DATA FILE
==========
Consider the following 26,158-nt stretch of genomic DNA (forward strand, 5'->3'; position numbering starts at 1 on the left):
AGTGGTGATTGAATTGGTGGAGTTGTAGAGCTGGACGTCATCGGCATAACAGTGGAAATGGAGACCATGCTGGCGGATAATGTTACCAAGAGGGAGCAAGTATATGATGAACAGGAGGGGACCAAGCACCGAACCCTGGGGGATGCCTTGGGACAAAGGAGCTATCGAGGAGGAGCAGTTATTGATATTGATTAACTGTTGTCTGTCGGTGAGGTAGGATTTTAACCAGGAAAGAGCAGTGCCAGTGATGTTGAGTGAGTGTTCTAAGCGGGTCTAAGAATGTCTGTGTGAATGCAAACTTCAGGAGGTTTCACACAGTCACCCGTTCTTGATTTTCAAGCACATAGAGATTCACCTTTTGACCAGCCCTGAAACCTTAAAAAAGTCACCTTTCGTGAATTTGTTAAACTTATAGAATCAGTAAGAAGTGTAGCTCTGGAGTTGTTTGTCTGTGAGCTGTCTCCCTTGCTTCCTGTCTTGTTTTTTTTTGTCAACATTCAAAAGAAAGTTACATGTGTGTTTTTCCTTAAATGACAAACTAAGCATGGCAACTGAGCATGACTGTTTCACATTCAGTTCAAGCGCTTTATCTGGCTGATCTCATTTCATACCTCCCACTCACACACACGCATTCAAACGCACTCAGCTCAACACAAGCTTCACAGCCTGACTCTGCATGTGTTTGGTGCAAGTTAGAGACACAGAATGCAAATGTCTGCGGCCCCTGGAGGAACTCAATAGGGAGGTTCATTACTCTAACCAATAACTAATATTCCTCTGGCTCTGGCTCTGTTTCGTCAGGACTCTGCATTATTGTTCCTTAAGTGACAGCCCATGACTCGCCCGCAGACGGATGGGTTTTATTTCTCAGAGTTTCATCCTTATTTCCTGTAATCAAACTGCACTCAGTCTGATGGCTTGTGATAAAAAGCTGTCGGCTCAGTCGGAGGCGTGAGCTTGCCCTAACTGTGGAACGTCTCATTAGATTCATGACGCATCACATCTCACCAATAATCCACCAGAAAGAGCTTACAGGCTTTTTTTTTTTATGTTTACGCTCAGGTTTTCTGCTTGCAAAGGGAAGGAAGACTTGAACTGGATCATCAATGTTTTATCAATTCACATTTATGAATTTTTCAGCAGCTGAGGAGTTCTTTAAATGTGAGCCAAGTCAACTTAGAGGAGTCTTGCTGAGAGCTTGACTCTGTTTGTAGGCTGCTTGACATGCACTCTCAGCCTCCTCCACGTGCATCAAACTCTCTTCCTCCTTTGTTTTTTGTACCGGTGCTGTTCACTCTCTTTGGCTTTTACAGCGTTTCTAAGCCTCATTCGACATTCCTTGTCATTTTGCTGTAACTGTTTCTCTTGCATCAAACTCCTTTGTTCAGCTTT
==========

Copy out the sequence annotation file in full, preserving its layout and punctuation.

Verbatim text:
Consider the following 26,158-nt stretch of genomic DNA (forward strand, 5'->3'; position numbering starts at 1 on the left):
AGTGGTGATTGAATTGGTGGAGTTGTAGAGCTGGACGTCATCGGCATAACAGTGGAAATGGAGACCATGCTGGCGGATAATGTTACCAAGAGGGAGCAAGTATATGATGAACAGGAGGGGACCAAGCACCGAACCCTGGGGGATGCCTTGGGACAAAGGAGCTATCGAGGAGGAGCAGTTATTGATATTGATTAACTGTTGTCTGTCGGTGAGGTAGGATTTTAACCAGGAAAGAGCAGTGCCAGTGATGTTGAGTGAGTGTTCTAAGCGGGTCTAAGAATGTCTGTGTGAATGCAAACTTCAGGAGGTTTCACACAGTCACCCGTTCTTGATTTTCAAGCACATAGAGATTCACCTTTTGACCAGCCCTGAAACCTTAAAAAAGTCACCTTTCGTGAATTTGTTAAACTTATAGAATCAGTAAGAAGTGTAGCTCTGGAGTTGTTTGTCTGTGAGCTGTCTCCCTTGCTTCCTGTCTTGTTTTTTTTTGTCAACATTCAAAAGAAAGTTACATGTGTGTTTTTCCTTAAATGACAAACTAAGCATGGCAACTGAGCATGACTGTTTCACATTCAGTTCAAGCGCTTTATCTGGCTGATCTCATTTCATACCTCCCACTCACACACACGCATTCAAACGCACTCAGCTCAACACAAGCTTCACAGCCTGACTCTGCATGTGTTTGGTGCAAGTTAGAGACACAGAATGCAAATGTCTGCGGCCCCTGGAGGAACTCAATAGGGAGGTTCATTACTCTAACCAATAACTAATATTCCTCTGGCTCTGGCTCTGTTTCGTCAGGACTCTGCATTATTGTTCCTTAAGTGACAGCCCATGACTCGCCCGCAGACGGATGGGTTTTATTTCTCAGAGTTTCATCCTTATTTCCTGTAATCAAACTGCACTCAGTCTGATGGCTTGTGATAAAAAGCTGTCGGCTCAGTCGGAGGCGTGAGCTTGCCCTAACTGTGGAACGTCTCATTAGATTCATGACGCATCACATCTCACCAATAATCCACCAGAAAGAGCTTACAGGCTTTTTTTTTTTATGTTTACGCTCAGGTTTTCTGCTTGCAAAGGGAAGGAAGACTTGAACTGGATCATCAATGTTTTATCAATTCACATTTATGAATTTTTCAGCAGCTGAGGAGTTCTTTAAATGTGAGCCAAGTCAACTTAGAGGAGTCTTGCTGAGAGCTTGACTCTGTTTGTAGGCTGCTTGACATGCACTCTCAGCCTCCTCCACGTGCATCAAACTCTCTTCCTCCTTTGTTTTTTGTACCGGTGCTGTTCACTCTCTTTGGCTTTTACAGCGTTTCTAAGCCTCATTCGACATTCCTTGTCATTTTGCTGTAACTGTTTCTCTTGCATCAAACTCCTTTGTTCAGCTTT